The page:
4. 4. <ul><li>Database </li></ul><ul><ul><li>Carefully designed and constructed repository of facts </li></ul></ul><ul><ul><li>Part of an information system </li></ul></ul><ul><li>Information System </li></ul><ul><ul><li>Provides data collection, storage, and retrieval </li></ul></ul><ul><ul><li>Facilitates data transformation </li></ul></ul><ul><ul><li>Components include: </li></ul></ul><ul><ul><ul><ul><li>People </li></ul></ul></ul></ul><ul><ul><ul><ul><li>Hardware </li></ul></ul></ul></ul><ul><ul><ul><ul><li>Software </li></ul></ul></ul></ul>The Information System <ul><li>Database(s) </li></ul><ul><li>Application programs </li></ul><ul><li>Procedures </li></ul>
  5. 5. <ul><li>System Analysis </li></ul><ul><ul><li>Establishes need and extent of an information system </li></ul></ul><ul><li>Systems development </li></ul><ul><ul><li>Process of creating information system </li></ul></ul><ul><li>Database development </li></ul><ul><ul><li>Process of database design and implementation </li></ul></ul><ul><ul><li>Creation of database models </li></ul></ul><ul><ul><li>Implementation </li></ul></ul><ul><ul><ul><li>Creating storage structure </li></ul></ul></ul><ul><ul><ul><li>Loading data into database </li></ul></ul></ul><ul><ul><ul><li>Providing for data management </li></ul></ul></ul>The Information System (Con’t.)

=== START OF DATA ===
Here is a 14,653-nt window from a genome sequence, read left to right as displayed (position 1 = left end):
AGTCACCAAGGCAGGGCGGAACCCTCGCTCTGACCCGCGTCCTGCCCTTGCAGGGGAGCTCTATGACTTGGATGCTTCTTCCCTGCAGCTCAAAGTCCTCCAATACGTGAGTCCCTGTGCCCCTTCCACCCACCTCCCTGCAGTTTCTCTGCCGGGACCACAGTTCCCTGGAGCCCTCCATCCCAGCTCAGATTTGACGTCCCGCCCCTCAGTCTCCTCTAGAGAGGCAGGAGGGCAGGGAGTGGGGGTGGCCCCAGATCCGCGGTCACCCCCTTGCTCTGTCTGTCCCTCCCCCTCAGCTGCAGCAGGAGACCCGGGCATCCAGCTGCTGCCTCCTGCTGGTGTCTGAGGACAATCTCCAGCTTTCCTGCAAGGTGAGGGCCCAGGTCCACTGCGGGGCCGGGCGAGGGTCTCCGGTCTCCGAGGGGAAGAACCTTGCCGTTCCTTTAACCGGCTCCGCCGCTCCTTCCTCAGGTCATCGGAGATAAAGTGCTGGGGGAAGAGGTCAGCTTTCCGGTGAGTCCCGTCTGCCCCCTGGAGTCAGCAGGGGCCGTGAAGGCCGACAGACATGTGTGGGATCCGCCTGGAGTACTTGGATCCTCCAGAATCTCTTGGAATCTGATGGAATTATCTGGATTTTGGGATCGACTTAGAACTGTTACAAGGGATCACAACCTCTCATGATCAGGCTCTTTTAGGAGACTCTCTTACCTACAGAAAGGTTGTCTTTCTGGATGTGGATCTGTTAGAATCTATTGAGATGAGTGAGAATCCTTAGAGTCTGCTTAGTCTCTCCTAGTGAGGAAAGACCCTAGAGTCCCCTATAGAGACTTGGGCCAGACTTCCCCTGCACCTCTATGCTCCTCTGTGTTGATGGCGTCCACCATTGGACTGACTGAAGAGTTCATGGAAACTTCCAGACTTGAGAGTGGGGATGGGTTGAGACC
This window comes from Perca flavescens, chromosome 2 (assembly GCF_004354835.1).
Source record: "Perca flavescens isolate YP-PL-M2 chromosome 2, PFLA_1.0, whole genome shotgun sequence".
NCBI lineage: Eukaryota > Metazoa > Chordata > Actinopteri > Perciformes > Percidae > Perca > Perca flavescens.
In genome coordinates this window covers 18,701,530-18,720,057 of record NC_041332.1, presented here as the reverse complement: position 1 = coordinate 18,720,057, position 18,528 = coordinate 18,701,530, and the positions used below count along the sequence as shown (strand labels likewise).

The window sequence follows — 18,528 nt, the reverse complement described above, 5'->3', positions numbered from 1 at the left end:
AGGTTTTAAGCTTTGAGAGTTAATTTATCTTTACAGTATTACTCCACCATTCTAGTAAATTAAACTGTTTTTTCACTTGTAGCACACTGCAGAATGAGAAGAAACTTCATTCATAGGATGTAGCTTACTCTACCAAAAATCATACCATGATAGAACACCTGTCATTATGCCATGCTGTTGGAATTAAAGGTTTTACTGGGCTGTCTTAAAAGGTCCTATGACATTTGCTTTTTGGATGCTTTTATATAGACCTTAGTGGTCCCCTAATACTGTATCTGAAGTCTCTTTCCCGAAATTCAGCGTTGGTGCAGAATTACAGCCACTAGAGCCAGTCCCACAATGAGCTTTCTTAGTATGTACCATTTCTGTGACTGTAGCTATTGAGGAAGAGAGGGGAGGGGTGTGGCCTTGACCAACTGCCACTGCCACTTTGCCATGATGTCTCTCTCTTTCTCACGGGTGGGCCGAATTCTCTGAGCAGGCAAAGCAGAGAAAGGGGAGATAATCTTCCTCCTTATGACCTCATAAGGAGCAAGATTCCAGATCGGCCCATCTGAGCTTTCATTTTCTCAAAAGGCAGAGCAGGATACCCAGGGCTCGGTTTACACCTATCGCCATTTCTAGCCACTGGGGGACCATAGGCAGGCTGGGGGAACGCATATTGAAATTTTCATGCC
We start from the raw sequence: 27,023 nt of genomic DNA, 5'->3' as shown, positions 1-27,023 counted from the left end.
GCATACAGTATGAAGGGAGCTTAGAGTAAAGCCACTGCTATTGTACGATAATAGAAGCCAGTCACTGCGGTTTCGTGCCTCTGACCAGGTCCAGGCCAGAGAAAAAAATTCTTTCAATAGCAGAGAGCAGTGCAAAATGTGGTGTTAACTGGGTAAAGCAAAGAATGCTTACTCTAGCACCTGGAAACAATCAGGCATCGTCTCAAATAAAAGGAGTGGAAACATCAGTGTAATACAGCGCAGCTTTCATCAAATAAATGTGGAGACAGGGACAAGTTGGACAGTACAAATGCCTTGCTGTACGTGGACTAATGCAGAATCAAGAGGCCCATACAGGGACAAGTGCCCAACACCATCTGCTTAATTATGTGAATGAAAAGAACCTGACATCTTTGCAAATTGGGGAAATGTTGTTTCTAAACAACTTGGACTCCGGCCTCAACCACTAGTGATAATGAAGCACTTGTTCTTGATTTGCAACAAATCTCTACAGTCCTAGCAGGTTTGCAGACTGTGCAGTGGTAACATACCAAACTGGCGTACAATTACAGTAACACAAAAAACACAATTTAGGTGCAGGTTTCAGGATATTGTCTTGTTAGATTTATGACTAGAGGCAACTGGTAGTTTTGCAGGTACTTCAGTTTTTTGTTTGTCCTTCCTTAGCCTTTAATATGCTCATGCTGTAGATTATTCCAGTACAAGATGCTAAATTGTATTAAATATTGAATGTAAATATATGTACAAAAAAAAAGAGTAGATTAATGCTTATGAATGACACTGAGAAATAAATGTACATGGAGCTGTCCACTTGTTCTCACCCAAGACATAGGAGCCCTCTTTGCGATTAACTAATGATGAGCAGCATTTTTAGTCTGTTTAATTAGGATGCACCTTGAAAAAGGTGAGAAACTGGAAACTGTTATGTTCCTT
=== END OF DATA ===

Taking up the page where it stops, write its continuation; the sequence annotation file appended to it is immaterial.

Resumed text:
6. 6. Systems Development Life Cycle Figure 6.2
  7. 7. Database Lifecycle (DBLC) Figure 6.3